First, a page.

Just how transparent is your data?May 2015
The type of information provided by corporate sustainability reports, and in non- financial disclosures varies widely. Investment analysts or other report users may believe they are reading comparable data when they’re not. Elisabeth Jeffries reports on the responsible investor’s conundrum
Oil sands are shifting. Two fossil fuel companies who over a decade ago declared their emissions from end-use products are now silent on the matter. Campaigners examining the disclosures they do make have yet to extract the core. The companies are BP and Shell and the analysts Carbon Tracker, a trailblazing non profit trying to shake more data from the corporate stable.
“BP and Shell...demonstrated such reporting was possible years ago taking a leadership approach, but then took a backward step, not continuing to provide data on emissions relating to their products,” points out founder Mark Campanale. Continual change is confusing to stakeholders and investors.
Cast about in a sea of varying rules, the type of information provided by corporate sustainability reports, and in non- financial disclosures generally, varies widely. Investment analysts or other report users may believe they are reading comparable data, such as emissions numbers, but the basis on which it is published often differs even within a particular industry.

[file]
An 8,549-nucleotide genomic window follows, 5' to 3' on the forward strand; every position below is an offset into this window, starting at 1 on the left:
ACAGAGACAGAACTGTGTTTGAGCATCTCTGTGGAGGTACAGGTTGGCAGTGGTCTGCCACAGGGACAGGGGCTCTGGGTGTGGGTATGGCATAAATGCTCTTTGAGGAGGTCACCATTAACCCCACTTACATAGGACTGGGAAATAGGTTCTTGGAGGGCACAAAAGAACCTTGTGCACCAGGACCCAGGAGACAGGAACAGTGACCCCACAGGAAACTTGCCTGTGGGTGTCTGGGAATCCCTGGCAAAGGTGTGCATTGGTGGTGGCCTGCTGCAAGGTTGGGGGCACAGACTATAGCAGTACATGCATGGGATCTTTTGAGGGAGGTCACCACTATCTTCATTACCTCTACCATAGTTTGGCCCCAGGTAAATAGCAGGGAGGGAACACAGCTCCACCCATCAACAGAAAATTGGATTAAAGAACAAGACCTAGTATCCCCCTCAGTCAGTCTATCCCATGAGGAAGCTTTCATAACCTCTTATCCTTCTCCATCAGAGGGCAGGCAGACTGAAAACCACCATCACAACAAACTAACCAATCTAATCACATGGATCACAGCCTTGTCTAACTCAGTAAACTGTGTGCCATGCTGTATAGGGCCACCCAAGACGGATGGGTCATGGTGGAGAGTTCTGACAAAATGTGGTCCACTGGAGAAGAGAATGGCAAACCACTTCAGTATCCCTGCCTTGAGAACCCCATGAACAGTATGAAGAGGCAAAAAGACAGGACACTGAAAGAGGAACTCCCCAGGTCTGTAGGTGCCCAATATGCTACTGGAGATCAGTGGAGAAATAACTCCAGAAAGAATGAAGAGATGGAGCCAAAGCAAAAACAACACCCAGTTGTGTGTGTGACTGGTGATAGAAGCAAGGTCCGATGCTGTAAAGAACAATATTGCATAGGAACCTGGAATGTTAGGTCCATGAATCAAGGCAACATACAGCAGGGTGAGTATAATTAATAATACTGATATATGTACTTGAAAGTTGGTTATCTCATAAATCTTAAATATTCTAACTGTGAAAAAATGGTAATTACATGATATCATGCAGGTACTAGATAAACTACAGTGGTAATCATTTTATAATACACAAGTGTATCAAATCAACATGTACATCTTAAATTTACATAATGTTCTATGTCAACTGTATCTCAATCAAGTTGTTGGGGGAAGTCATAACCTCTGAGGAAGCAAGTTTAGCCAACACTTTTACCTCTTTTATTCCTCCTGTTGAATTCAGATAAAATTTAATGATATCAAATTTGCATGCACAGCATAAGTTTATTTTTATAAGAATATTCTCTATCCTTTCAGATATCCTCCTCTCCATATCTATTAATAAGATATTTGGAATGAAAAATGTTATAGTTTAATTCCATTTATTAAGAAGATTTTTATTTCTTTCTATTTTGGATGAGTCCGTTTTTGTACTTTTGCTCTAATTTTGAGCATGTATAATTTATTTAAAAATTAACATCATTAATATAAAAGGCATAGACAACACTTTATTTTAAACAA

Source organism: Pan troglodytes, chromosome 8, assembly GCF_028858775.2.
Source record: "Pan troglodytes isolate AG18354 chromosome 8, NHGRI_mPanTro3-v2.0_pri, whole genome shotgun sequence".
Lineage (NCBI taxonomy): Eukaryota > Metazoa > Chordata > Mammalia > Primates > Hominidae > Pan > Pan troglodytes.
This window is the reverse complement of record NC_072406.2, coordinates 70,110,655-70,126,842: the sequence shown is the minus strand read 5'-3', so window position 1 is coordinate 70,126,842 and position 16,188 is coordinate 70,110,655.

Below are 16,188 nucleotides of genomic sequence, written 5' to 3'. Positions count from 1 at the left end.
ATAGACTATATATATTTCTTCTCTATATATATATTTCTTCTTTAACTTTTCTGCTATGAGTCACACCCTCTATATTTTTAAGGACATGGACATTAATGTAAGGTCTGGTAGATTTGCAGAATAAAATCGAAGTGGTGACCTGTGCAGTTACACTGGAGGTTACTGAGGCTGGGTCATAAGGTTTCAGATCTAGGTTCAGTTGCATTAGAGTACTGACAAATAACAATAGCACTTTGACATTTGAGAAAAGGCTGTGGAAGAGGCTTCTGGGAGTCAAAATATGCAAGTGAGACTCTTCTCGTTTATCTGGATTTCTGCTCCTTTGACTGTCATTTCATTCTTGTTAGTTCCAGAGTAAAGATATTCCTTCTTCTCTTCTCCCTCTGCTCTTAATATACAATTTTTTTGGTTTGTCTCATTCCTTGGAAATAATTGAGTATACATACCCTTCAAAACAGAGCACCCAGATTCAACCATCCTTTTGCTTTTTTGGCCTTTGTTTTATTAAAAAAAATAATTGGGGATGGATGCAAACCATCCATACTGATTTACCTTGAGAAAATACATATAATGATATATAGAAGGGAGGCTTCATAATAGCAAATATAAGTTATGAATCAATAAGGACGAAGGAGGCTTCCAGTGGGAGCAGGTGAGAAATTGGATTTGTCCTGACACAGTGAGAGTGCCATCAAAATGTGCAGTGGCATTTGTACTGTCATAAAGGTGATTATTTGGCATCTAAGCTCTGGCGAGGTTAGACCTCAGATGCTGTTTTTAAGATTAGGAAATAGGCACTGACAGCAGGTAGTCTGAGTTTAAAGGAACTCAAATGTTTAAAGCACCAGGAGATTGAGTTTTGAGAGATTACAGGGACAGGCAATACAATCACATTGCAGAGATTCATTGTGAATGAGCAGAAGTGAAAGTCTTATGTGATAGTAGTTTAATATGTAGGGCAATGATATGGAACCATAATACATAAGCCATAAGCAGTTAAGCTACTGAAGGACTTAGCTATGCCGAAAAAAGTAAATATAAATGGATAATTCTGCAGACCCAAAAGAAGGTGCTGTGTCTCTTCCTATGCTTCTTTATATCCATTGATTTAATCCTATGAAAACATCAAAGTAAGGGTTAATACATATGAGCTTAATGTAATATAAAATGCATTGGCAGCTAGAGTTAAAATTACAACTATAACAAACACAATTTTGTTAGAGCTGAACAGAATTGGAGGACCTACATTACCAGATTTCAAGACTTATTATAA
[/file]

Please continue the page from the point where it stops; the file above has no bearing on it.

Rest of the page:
Tenant emissions may be omitted in one property company report, but included in another. End-user (scope 3) emissions are often lacking in industries with high consumer impacts, such as ICT or vehicle production. Among the unresolved problems affecting comparisons is a sheaf of reporting standards and a labyrinth of reporting regulations. Standards requirements differ. The Climate Disclosure Standard requirements Board (CDSB), a consortium of global business and environmental NGOs aiming for consistency, has identified 400 different emissions reporting rules across the world.
They ranged from provisions in stock exchange rules and business law amendments, environmental reporting regulations and climate change legislation. Rules are being introduced each year, such as the Singapore Stock Exchange’s new mandatory sustainability reporting requirement for all listed companies.
As CDSB executive director Lois Guthrie points out, the fragmented nature of the different policies is an obstacle to meaningful assessment and peer group comparison: “While ownership of who is in charge of developing non-financial reporting is dispersed, it’s quite difficult to get a language on how to codify standards,” she says.
Institutions responsible for setting rules vary in individual countries. In the US, listed companies respond to guidelines by the Securities and Exchange Commission. “SEC guidance is extremely variable. Guidance encourages companies to report. But very few standards set out the requirements for compliance,” says Guthrie. In Australia, climate risk is the responsibility of corporate governance, while in the UK it comes under the Companies Act.